Roche (RHHBY)'s $575 Million Skyscraper That Houses 2,000 Employees Affirms Loyalty to Hometown
9/18/2015 10:21:16 AM
September 18, 2015
By Alex Keown, BioSpace.com Breaking News Staff
BASEL, Switzerland – In addition to dominating the world’s oncology drug market, Roche (RHHBY) is now dominating hometown Basel, Switzerland’s skyline with its new $575 million skyscraper, Reuters reported this morning.
The new 41-story skyscraper, dubbed Building 1, is so tall it can be seen from both neighboring France and Germany. The building, which contains 74,200 square meters of floor space, will be able to house 2,000 employees, Roche said. Construction began on the building in 2011. Approximately 18 months of the early construction phase focused solely on building a solid foundation, Roche said.
Roche planned the building primarily due to the lack of space at its existing facility in Basel. However, some analysts see the building tell a different story – one of defiance to Novartis (NVS), Basel’s other major pharmaceutical company, which has been making its own oncology advances. Michael Nawrath, an analyst at Zuercher Kantonalbank, told Reuters the building was clearly a warning to other companies honing in on Roche’s oncological territory, particularly Novartis, which earlier this year struck a $15 billion deal to acquire GlaxoSmithKline (GSK)’s oncology business.
Novartis is also looking at building its own skyscraper, Reuters said. The company is planning to build three high rises in an effort to revamp its Basel complex.
Earlier this month Severin Schwan, Roche’s chief executive officer, blasted the U.K.’s decision to no longer provide funding for some cancer drugs, including Roche’s Avastin and Kadcyla. He said the decision, which was based on finances, denies effective treatments to cancer patients.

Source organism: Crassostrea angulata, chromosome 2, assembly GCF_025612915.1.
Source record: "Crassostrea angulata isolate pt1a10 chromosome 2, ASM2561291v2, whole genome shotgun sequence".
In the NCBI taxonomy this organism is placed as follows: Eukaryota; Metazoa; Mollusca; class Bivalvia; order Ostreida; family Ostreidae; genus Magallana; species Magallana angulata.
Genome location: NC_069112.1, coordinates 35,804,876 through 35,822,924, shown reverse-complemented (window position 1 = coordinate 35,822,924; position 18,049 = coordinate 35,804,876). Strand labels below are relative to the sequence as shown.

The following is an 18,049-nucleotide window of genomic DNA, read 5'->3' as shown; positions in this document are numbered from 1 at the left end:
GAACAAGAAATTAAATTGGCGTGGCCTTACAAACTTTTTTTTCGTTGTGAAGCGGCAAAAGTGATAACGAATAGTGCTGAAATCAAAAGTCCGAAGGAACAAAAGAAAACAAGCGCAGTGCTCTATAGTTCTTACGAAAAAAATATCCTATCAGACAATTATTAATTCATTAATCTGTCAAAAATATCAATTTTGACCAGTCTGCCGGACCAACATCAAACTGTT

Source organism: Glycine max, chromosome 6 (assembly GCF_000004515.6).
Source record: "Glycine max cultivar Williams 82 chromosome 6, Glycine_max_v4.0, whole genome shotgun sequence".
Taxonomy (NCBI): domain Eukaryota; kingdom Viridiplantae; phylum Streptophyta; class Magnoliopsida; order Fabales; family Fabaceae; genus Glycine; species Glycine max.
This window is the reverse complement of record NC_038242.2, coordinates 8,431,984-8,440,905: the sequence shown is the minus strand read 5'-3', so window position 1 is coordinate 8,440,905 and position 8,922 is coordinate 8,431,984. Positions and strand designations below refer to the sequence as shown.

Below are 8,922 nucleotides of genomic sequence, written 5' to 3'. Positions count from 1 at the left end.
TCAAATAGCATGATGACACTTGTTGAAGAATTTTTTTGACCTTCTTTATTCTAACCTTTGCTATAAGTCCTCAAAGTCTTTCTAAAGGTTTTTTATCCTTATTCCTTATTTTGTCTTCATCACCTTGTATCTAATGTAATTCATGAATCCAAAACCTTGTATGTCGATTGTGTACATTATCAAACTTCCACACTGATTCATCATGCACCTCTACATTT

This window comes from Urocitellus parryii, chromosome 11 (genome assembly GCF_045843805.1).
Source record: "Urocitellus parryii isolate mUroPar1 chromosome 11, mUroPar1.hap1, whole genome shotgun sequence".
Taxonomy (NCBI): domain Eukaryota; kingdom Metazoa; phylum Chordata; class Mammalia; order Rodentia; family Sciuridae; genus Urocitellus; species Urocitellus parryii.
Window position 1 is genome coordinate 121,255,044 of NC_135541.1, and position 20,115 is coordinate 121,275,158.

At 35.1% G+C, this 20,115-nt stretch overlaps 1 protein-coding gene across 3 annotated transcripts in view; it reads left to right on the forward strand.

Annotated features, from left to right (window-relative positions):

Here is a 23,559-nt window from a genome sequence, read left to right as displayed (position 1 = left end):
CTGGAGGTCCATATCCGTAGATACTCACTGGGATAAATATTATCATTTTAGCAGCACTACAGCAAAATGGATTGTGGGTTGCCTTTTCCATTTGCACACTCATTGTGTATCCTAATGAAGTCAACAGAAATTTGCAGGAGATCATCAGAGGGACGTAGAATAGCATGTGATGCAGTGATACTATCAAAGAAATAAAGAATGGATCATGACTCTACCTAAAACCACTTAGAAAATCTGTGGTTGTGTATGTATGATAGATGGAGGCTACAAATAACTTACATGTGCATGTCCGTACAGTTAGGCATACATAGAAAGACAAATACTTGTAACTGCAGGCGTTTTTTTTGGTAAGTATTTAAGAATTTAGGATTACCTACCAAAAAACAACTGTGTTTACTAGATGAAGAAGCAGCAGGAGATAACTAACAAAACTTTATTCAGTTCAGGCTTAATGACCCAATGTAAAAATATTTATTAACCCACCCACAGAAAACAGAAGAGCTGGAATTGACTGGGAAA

In August, Genentech (RHHBY)’s, a division of Roche, investigational cancer drug atezolizumab successfully shrank tumors in people with locally advanced or metastatic non-small cell lung cancer (NSCLC) whose disease expressed PD-L1 (Programmed Death Ligand-1). Genentech also has another promising drug in Venetoclax. The drug is a small molecule inhibitor of the BCL-2 protein and is designed to treat chronic lymphocytic leukemia patients harboring the 17p deletion, which represents 30 to 50 percent of people with relapsed or refractory chronic lymphocytic leukemia.
In July, Roche terminated its two-year-old $1 billion cancer research deal with Molecular Partners.
While Roche has been leading the way over the years in oncology drugs, other companies are staking their claims, including AstraZeneca PLC (AZN). AstraZeneca has been developing multiple immuno-oncology treatments and this year has moved deeper into the field. In January AstraZeneca tapped Robert Iannone as the head of its immuno-oncology development programs.
On Aug. 6, AstraZeneca struck a licensing agreement with Heptares Therapeutics worth more than $510 million, for global rights to HTL-1071 for the treatment of a number of cancers. HTL-1071 is an adenosine A2A receptor antagonist.
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